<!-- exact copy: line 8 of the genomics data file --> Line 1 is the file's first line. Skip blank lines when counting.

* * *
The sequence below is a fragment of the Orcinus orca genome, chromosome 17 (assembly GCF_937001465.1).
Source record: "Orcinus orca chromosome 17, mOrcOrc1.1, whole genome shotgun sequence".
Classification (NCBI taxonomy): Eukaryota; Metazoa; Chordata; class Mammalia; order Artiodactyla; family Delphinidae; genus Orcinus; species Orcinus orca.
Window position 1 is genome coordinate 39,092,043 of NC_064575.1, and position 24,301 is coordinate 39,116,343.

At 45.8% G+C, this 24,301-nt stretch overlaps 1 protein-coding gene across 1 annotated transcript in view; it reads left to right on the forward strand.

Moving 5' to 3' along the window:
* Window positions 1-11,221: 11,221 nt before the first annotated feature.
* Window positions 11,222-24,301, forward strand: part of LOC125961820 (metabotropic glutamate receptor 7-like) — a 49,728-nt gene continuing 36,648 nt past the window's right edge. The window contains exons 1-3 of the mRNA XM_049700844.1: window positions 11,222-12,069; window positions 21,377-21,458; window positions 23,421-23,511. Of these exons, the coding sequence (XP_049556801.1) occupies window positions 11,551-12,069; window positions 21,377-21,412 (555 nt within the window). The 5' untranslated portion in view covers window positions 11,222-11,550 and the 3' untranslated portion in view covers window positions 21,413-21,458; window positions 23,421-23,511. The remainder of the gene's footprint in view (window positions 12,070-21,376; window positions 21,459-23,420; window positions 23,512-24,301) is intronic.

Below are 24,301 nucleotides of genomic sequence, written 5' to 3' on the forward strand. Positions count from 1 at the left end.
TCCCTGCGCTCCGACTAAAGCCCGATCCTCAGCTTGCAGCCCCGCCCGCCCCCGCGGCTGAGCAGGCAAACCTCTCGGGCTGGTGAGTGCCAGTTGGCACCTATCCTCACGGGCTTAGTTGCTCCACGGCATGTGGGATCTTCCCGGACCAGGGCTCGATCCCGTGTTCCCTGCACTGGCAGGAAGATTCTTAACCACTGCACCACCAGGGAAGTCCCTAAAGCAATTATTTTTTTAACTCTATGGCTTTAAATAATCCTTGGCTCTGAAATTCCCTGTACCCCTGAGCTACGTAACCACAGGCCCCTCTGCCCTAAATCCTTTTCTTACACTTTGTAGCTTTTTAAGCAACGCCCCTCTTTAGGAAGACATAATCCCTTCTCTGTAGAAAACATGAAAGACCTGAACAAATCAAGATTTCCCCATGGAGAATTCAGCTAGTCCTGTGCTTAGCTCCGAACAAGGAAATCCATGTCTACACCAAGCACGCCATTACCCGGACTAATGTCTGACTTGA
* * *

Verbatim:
* Window positions 11,222-24,301, forward strand: part of LOC125961820 (metabotropic glutamate receptor 7-like) — a 49,728-nt gene continuing 36,648 nt past the window's right edge. The window contains exons 1-3 of the mRNA XM_049700844.1: window positions 11,222-12,069; window positions 21,377-21,458; window positions 23,421-23,511. Of these exons, the coding sequence (XP_049556801.1) occupies window positions 11,551-12,069; window positions 21,377-21,412 (555 nt within the window). The 5' untranslated portion in view covers window positions 11,222-11,550 and the 3' untranslated portion in view covers window positions 21,413-21,458; window positions 23,421-23,511. The remainder of the gene's footprint in view (window positions 12,070-21,376; window positions 21,459-23,420; window positions 23,512-24,301) is intronic.